Are urban land tenure regulations in Namibia the solution or the problem?
De Vries, Walter
MetadataShow full item record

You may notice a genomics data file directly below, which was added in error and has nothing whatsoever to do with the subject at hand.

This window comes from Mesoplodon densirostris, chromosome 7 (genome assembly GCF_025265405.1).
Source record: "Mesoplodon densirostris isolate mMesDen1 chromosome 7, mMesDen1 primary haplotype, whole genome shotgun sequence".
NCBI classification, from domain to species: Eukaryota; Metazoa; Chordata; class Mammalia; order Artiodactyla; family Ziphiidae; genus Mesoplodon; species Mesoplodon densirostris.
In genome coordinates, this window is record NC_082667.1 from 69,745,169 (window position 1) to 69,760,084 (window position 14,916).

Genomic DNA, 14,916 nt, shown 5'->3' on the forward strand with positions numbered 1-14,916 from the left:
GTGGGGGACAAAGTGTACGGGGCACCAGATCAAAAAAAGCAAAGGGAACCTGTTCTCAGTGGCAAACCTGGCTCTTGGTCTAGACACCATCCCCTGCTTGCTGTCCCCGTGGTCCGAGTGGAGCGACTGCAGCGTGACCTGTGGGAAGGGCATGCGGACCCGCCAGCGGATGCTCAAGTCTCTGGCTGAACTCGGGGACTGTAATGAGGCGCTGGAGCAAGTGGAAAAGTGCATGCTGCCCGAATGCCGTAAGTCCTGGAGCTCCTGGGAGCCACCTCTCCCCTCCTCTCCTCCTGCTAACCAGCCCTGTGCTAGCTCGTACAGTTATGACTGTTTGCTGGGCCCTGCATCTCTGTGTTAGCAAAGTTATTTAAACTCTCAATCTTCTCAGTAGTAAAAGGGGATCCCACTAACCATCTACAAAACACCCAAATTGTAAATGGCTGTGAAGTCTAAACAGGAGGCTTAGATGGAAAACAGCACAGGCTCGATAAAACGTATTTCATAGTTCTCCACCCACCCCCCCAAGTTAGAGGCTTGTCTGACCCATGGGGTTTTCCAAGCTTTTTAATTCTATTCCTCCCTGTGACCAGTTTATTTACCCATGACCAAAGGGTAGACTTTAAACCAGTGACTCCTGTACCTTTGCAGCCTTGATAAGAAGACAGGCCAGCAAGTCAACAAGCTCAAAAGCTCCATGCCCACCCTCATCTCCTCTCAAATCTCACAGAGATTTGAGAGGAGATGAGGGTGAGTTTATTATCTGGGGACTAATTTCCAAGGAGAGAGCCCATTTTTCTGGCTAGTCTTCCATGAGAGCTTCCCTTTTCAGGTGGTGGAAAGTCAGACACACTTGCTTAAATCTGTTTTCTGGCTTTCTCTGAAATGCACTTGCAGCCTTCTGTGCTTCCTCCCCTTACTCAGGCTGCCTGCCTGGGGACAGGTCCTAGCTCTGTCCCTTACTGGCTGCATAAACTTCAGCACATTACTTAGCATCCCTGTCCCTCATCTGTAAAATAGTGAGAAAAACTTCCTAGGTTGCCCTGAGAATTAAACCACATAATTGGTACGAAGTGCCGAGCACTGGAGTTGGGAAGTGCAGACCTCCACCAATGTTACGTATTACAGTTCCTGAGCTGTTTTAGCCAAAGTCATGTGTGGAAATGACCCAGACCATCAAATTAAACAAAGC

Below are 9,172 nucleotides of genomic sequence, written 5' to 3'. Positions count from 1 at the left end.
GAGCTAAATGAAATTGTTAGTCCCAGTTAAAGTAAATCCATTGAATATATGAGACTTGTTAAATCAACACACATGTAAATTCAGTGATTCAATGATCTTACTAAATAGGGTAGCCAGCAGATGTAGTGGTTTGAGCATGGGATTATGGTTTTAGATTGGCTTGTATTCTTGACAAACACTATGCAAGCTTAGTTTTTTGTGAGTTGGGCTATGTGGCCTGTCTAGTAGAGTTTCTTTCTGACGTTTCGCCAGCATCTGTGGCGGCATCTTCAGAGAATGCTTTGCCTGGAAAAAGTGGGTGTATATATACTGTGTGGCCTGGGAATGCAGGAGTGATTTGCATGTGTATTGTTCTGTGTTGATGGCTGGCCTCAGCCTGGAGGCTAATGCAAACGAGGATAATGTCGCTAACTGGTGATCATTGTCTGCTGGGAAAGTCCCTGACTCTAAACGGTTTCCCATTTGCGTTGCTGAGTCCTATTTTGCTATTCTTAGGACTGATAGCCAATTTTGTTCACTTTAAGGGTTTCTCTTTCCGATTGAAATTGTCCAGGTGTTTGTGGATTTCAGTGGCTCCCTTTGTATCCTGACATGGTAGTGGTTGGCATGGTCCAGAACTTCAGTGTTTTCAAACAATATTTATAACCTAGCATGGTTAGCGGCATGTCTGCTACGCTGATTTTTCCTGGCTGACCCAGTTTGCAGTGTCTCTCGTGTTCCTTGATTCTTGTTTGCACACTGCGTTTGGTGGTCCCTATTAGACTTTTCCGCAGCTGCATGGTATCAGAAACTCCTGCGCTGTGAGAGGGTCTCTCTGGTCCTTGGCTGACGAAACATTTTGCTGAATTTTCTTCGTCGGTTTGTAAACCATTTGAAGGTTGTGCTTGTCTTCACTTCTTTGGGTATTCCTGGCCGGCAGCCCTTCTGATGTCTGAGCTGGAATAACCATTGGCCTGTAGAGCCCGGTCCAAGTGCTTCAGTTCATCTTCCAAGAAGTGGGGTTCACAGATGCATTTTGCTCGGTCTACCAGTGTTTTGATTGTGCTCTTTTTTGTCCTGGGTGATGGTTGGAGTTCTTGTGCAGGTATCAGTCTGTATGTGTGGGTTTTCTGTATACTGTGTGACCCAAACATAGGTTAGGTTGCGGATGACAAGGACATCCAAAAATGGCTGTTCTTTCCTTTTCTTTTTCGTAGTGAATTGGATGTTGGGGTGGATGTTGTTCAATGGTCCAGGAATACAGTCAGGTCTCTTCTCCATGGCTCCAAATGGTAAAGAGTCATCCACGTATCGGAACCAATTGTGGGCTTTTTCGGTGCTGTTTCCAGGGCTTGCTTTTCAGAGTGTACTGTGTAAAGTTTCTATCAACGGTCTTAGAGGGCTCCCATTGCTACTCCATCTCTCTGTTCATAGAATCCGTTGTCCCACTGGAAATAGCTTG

Land tenure in Namibia is regulated by a variety of Acts, some of which date back to as far as 1937, and some of which are yet to be approved by Cabinet. This variety of Acts makes it difficult to evaluate the performance of land administration as a whole, and the appropriateness of coercive instruments with regards to urban land tenure in particular. In this article we evaluate how urban land tenure regularization practices are conducted in Namibia, and to compare new formal procedures, designed to address problems of efficiency and efficacy, to older existing procedures, supposedly not efficient or effective. This evaluation uses a theoretical framework of (Pritchett and Woolcock, 2004) , which deals with public service delivery and transaction-intensive services. Applying this framework for a comparative analysis of 5 different land subdivision practices – each relying on a different land-related act - we conclude that the degree of regulation and regularization is perhaps not so much a solution for urban land tenure problems but perhaps more of a problem in itself.